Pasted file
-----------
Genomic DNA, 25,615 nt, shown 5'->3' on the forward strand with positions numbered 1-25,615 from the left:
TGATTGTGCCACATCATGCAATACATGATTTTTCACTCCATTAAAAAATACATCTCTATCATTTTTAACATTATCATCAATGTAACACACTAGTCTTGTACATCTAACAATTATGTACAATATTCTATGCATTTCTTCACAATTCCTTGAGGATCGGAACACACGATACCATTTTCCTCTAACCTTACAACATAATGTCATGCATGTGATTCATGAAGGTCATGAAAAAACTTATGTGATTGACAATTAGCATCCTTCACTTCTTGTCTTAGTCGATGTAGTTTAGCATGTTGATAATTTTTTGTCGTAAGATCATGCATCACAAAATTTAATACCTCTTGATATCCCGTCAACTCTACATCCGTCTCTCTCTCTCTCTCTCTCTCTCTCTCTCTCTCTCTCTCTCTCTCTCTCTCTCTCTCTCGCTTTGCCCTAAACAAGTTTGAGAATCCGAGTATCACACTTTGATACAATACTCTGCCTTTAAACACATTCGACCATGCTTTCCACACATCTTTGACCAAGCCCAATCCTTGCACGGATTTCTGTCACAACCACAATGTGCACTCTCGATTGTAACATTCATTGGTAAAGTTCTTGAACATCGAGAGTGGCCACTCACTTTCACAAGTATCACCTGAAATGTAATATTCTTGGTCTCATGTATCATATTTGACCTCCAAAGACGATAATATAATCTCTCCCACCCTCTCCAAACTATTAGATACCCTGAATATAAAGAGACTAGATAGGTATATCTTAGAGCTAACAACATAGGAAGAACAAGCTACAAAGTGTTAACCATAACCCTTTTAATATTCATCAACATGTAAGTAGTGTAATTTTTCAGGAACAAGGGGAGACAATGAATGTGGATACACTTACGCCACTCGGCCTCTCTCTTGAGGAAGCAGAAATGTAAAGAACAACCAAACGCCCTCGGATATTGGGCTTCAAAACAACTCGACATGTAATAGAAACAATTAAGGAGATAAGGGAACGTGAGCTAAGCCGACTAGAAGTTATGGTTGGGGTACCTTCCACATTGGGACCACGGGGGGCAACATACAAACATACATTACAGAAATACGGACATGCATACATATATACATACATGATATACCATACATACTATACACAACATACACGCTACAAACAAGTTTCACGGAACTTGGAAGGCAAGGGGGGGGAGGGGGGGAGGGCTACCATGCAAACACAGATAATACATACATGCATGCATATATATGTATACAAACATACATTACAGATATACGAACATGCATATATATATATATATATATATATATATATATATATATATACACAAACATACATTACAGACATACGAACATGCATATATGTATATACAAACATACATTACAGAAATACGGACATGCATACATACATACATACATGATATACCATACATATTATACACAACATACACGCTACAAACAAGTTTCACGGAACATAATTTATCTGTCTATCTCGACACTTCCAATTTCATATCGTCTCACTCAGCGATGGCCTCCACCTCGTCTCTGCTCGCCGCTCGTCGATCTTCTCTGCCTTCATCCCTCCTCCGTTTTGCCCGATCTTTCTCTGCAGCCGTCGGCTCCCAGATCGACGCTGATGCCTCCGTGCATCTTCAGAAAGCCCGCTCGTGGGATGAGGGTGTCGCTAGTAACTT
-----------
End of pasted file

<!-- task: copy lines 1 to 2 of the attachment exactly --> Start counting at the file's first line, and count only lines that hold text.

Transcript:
Genomic DNA, 25,615 nt, shown 5'->3' on the forward strand with positions numbered 1-25,615 from the left:
TGATTGTGCCACATCATGCAATACATGATTTTTCACTCCATTAAAAAATACATCTCTATCATTTTTAACATTATCATCAATGTAACACACTAGTCTTGTACATCTAACAATTATGTACAATATTCTATGCATTTCTTCACAATTCCTTGAGGATCGGAACACACGATACCATTTTCCTCTAACCTTACAACATAATGTCATGCATGTGATTCATGAAGGTCATGAAAAAACTTATGTGATTGACAATTAGCATCCTTCACTTCTTGTCTTAGTCGATGTAGTTTAGCATGTTGATAATTTTTTGTCGTAAGATCATGCATCACAAAATTTAATACCTCTTGATATCCCGTCAACTCTACATCCGTCTCTCTCTCTCTCTCTCTCTCTCTCTCTCTCTCTCTCTCTCTCTCTCTCTCTCTCTCTCGCTTTGCCCTAAACAAGTTTGAGAATCCGAGTATCACACTTTGATACAATACTCTGCCTTTAAACACATTCGACCATGCTTTCCACACATCTTTGACCAAGCCCAATCCTTGCACGGATTTCTGTCACAACCACAATGTGCACTCTCGATTGTAACATTCATTGGTAAAGTTCTTGAACATCGAGAGTGGCCACTCACTTTCACAAGTATCACCTGAAATGTAATATTCTTGGTCTCATGTATCATATTTGACCTCCAAAGACGATAATATAATCTCTCCCACCCTCTCCAAACTATTAGATACCCTGAATATAAAGAGACTAGATAGGTATATCTTAGAGCTAACAACATAGGAAGAACAAGCTACAAAGTGTTAACCATAACCCTTTTAATATTCATCAACATGTAAGTAGTGTAATTTTTCAGGAACAAGGGGAGACAATGAATGTGGATACACTTACGCCACTCGGCCTCTCTCTTGAGGAAGCAGAAATGTAAAGAACAACCAAACGCCCTCGGATATTGGGCTTCAAAACAACTCGACATGTAATAGAAACAATTAAGGAGATAAGGGAACGTGAGCTAAGCCGACTAGAAGTTATGGTTGGGGTACCTTCCACATTGGGACCACGGGGGGCAACATACAAACATACATTACAGAAATACGGACATGCATACATATATACATACATGATATACCATACATACTATACACAACATACACGCTACAAACAAGTTTCACGGAACTTGGAAGGCAAGGGGGGGGAGGGGGGGAGGGCTACCATGCAAACACAGATAATACATACATGCATGCATATATATGTATACAAACATACATTACAGATATACGAACATGCATATATATATATATATATATATATATATATATATATATATACACAAACATACATTACAGACATACGAACATGCATATATGTATATACAAACATACATTACAGAAATACGGACATGCATACATACATACATACATGATATACCATACATATTATACACAACATACACGCTACAAACAAGTTTCACGGAACATAATTTATCTGTCTATCTCGACACTTCCAATTTCATATCGTCTCACTCAGCGATGGCCTCCACCTCGTCTCTGCTCGCCGCTCGTCGATCTTCTCTGCCTTCATCCCTCCTCCGTTTTGCCCGATCTTTCTCTGCAGCCGTCGGCTCCCAGATCGACGCTGATGCCTCCGTGCATCTTCAGAAAGCCCGCTCGTGGGATGAGGGTGTCGCTAGTAACTT